Monday, 07 Nov, 2022
Hot Pursuit of Toothfish Poacher Ends with Arrest in Indonesia
Saturday, 07 Apr, 2018
On the morning of April 6th, an Indonesian Navy ship intercepted the F/V STS-50, a stateless toothfish poaching vessel that escaped custody from Maputo Bay, Mozambique on March 17th. The arrest marks the end of an incredible three-week-long trans-Indian Ocean chase, where the coordinated efforts of Fish-i Africa, Interpol’s Project Scale, the Fusion Centers in Madagascar and Singapore, Sea Shepherd, the United Republic of Tanzania, and the Republic of Indonesia finally brought this notorious poacher to justice.
The F/V STS-50, a known Patagonian and Antarctic toothfish poacher, was detained in the Republic of Mozambique for presenting authorities with forged certificates of registration, fraudulently claiming to be flagged to the Republic of Togo. Inspectors discovered 600 gillnets on board, fishing gear prohibited by the Commission for the Conservation of Antarctic Living Marine Resources (CCAMLR).
Both black-listed by CCAMLR in 2016 and subject to an INTERPOL Purple Notice for illegal, unreported and unregulated (IUU) fishing, the F/V STS-50 is better known by its previous names ‘Ayda’, ‘Sea Breez 1’ and ‘Andrey Dolgov’.
After absconding from detention, Mozambique requested assistance from all Fish-i Africa Member Countries for help in apprehending the fugitive vessel. Fish-i Africa is a partnership of eight East African countries -- including Comoros, Kenya, Madagascar, Mauritius, Mozambique, Seychelles and Somalia -- that fosters information-sharing and regional cooperation to combat IUU fishing.
Sea Shepherd's M/Y Ocean Warrior, currently in Tanzania for Operation Jodari, patrolling against IUU fishing with law enforcement agents on board from the Deep Sea Fishing Authority, Tanzanian Navy and the Multi-Agency Task Team (MATT), was tasked by the MATT to intercept the F/V STS-50.
“It is commendable that the Tanzanian government took the responsibility to chase the F/V STS-50 in hot pursuit beyond its national jurisdiction, showing tremendous leadership in the regional fight against IUU fishing”, said Sea Shepherd Global Director of Campaigns Peter Hammarstedt.
For several days, the F/V STS-50 was pursued through the waters of the Seychelles, where unfortunately the Tanzanian Navy did not have the authority to board and inspect the fugitive vessel. However, photos and other evidence gathered during the chase -- including the course and speed of the F/V STS-50 – were passed on to Indonesian authorities, adding to the intelligence that allowed them to successfully intercept and arrest the vessel.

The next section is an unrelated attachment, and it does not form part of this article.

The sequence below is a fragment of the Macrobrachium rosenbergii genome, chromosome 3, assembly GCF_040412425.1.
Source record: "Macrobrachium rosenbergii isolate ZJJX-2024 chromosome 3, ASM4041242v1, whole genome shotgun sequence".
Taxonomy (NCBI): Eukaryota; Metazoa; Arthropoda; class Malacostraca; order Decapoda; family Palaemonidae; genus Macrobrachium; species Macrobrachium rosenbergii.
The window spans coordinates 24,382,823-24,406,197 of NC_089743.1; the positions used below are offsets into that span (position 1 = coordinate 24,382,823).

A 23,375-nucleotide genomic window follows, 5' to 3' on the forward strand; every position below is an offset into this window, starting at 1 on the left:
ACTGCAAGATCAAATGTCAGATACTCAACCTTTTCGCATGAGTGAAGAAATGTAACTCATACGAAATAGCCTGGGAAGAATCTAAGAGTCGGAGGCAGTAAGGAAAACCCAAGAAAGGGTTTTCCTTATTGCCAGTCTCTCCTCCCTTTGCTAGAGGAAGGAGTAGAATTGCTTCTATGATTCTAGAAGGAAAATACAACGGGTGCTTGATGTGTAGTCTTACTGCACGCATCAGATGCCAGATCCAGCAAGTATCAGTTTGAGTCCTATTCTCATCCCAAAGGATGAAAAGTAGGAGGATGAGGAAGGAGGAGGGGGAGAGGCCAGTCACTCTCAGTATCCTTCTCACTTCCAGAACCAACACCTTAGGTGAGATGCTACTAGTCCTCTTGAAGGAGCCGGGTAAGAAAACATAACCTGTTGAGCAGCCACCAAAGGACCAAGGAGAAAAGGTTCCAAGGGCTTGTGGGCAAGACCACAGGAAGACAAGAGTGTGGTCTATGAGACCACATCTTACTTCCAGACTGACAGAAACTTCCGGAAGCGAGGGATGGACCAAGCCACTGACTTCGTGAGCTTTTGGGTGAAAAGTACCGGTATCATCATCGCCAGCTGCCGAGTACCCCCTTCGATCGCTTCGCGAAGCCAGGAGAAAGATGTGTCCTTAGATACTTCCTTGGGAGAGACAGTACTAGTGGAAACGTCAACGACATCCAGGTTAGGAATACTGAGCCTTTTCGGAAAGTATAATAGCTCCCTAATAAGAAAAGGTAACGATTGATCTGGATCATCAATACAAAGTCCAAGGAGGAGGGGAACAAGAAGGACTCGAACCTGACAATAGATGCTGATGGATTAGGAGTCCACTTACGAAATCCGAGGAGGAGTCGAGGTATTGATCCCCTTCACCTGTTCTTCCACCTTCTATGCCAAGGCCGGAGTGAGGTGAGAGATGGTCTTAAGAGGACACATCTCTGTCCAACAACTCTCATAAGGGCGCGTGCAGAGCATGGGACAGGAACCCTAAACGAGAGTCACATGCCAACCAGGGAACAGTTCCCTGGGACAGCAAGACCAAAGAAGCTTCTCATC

A Shared History Chasing Down Notorious Poaching Vessels
From 2014-2016 Sea Shepherd led Operation Icefish, a campaign to shutdown the “Bandit Six”, the last six illegal toothfish poaching operators plundering the Antarctic, that culminated in the historic 110-day chase of the F/V Thunder by the Sea Shepherd ships M/Y Bob Barker and M/Y Sam Simon. The F/V Thunder was subsequently sunk by its captain in a bid to destroy evidence while another of the “Bandit Six”, the F/V Viking, was intercepted and sunk by the Indonesian Navy.
Operation Icefish led to government action that resulted in demise of the remainder of the “Bandit Six”, but in their wake the F/V STS-50 is believed to have commenced poaching operations in the Southern Ocean.
Sea Shepherd applauds the Indonesian government, the Indonesian Navy and the Indonesian Ministry of Maritime Affairs and Fisheries for being a world leader in fisheries enforcement. Under the leadership of the Honorable Susi Pudjiastuti, Minister, Indonesian authorities have seized and destroyed 363 illegal fishing vessels.
At a press conference in Jakarta, Minister Pudjiastuti reinforced that that “it is possible for the government of Indonesia to seize the F/V STS-50 to be utilized for the public good or to be demolished – as it did with the F/V Viking. The action decided upon this vessel is to be determined immediately”.
“The trans Indian Ocean chase and subsequent arrest of the F/V STS-50 demonstrates what is possible when governments, law enforcement and civil society work together to combat IUU fishing,” said Peter Hammarstedt. “Sea Shepherd is fully supportive of Indonesia’s no-nonsense approach to dealing with fish poachers and is greatly pleased that the F/V STS-50 is now in Indonesian custody. Sea Shepherd is also proud to have contributed to the chase through our partnership with the government of Tanzania, which allowed for Tanzanian authorities to gather intelligence from the M/Y Ocean Warrior that helped apprehend this notorious poacher.”
Read more in the BBC Future article: The hunt for the fish pirates who exploit the sea